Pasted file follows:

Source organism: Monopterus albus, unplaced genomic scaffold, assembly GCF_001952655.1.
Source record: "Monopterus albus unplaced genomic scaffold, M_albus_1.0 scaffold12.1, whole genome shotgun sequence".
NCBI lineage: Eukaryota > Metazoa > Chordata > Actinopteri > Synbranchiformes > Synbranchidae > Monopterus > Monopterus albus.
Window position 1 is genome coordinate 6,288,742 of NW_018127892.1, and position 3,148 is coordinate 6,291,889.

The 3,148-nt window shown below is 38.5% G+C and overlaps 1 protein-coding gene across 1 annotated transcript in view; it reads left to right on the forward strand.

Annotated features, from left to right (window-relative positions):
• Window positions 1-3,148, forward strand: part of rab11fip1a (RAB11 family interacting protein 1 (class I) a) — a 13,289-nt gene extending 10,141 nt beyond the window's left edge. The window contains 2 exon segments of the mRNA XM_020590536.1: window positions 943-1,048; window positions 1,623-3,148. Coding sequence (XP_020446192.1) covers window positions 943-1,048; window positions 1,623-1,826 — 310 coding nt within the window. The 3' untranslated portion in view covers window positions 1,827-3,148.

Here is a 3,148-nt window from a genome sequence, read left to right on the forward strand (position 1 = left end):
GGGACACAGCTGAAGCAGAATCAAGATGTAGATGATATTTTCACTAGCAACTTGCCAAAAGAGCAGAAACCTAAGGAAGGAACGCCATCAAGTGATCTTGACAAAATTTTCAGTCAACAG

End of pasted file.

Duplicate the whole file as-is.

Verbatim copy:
Source organism: Monopterus albus, unplaced genomic scaffold, assembly GCF_001952655.1.
Source record: "Monopterus albus unplaced genomic scaffold, M_albus_1.0 scaffold12.1, whole genome shotgun sequence".
NCBI lineage: Eukaryota > Metazoa > Chordata > Actinopteri > Synbranchiformes > Synbranchidae > Monopterus > Monopterus albus.
Window position 1 is genome coordinate 6,288,742 of NW_018127892.1, and position 3,148 is coordinate 6,291,889.

The 3,148-nt window shown below is 38.5% G+C and overlaps 1 protein-coding gene across 1 annotated transcript in view; it reads left to right on the forward strand.

Annotated features, from left to right (window-relative positions):
• Window positions 1-3,148, forward strand: part of rab11fip1a (RAB11 family interacting protein 1 (class I) a) — a 13,289-nt gene extending 10,141 nt beyond the window's left edge. The window contains 2 exon segments of the mRNA XM_020590536.1: window positions 943-1,048; window positions 1,623-3,148. Coding sequence (XP_020446192.1) covers window positions 943-1,048; window positions 1,623-1,826 — 310 coding nt within the window. The 3' untranslated portion in view covers window positions 1,827-3,148.

Here is a 3,148-nt window from a genome sequence, read left to right on the forward strand (position 1 = left end):
GGGACACAGCTGAAGCAGAATCAAGATGTAGATGATATTTTCACTAGCAACTTGCCAAAAGAGCAGAAACCTAAGGAAGGAACGCCATCAAGTGATCTTGACAAAATTTTCAGTCAACAG